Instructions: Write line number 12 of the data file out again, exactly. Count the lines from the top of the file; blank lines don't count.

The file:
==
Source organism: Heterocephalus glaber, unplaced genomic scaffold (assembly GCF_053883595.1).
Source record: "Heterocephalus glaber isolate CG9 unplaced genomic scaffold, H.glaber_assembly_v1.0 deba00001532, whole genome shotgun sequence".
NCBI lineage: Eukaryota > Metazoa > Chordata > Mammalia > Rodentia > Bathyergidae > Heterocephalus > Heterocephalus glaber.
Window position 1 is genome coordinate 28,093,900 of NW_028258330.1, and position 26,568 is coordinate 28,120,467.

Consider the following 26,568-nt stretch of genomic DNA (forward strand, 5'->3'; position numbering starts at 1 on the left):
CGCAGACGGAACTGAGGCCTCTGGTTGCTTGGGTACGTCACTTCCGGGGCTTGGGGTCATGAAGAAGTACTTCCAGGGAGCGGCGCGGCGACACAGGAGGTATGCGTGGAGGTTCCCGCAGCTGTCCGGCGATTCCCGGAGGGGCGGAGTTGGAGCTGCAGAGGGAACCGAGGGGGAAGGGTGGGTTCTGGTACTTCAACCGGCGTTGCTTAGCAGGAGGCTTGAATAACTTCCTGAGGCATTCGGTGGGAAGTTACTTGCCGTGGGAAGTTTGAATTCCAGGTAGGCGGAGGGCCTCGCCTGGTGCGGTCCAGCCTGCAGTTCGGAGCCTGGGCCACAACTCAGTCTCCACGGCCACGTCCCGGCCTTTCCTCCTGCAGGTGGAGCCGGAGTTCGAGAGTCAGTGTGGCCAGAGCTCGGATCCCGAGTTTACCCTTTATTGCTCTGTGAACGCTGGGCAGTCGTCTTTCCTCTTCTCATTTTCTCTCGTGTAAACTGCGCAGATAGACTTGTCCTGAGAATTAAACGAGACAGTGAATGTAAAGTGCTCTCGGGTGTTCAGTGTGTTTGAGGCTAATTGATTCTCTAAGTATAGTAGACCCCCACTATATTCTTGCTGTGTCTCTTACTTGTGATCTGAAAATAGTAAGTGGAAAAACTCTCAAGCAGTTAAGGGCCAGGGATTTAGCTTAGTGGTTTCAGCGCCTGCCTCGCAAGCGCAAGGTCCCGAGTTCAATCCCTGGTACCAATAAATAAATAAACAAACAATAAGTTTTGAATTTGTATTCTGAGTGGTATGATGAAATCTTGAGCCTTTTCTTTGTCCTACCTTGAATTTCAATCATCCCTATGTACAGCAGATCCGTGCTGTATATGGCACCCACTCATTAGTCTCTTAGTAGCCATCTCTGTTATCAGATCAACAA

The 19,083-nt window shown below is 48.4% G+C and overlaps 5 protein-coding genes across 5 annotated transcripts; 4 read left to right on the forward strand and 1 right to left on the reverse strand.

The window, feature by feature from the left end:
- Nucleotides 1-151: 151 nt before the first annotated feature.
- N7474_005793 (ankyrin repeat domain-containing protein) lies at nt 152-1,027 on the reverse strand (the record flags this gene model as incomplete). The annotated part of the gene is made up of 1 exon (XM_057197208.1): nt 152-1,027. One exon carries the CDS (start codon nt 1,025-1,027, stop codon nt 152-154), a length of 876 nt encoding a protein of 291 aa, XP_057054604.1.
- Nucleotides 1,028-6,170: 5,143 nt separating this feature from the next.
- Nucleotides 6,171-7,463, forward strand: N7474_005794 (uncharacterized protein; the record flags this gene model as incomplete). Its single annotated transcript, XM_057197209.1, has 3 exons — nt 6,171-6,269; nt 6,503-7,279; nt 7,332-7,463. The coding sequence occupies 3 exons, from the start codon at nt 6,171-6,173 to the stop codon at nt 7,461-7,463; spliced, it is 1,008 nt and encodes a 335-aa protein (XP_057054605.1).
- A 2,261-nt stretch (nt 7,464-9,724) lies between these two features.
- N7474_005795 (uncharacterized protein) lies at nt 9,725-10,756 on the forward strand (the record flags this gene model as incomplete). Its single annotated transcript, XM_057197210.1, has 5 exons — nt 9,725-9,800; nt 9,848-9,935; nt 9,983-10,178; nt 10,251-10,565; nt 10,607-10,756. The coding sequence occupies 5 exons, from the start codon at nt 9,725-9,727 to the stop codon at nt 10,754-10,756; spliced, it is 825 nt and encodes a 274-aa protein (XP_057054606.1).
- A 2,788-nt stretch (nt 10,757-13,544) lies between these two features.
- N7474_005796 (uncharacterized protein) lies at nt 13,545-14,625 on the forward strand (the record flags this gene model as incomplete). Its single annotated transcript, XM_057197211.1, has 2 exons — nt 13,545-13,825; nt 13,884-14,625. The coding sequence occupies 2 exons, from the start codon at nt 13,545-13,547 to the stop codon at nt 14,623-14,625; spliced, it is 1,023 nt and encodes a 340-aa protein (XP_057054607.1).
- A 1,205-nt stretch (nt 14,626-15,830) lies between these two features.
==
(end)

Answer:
- Nucleotides 6,171-7,463, forward strand: N7474_005794 (uncharacterized protein; the record flags this gene model as incomplete). Its single annotated transcript, XM_057197209.1, has 3 exons — nt 6,171-6,269; nt 6,503-7,279; nt 7,332-7,463. The coding sequence occupies 3 exons, from the start codon at nt 6,171-6,173 to the stop codon at nt 7,461-7,463; spliced, it is 1,008 nt and encodes a 335-aa protein (XP_057054605.1).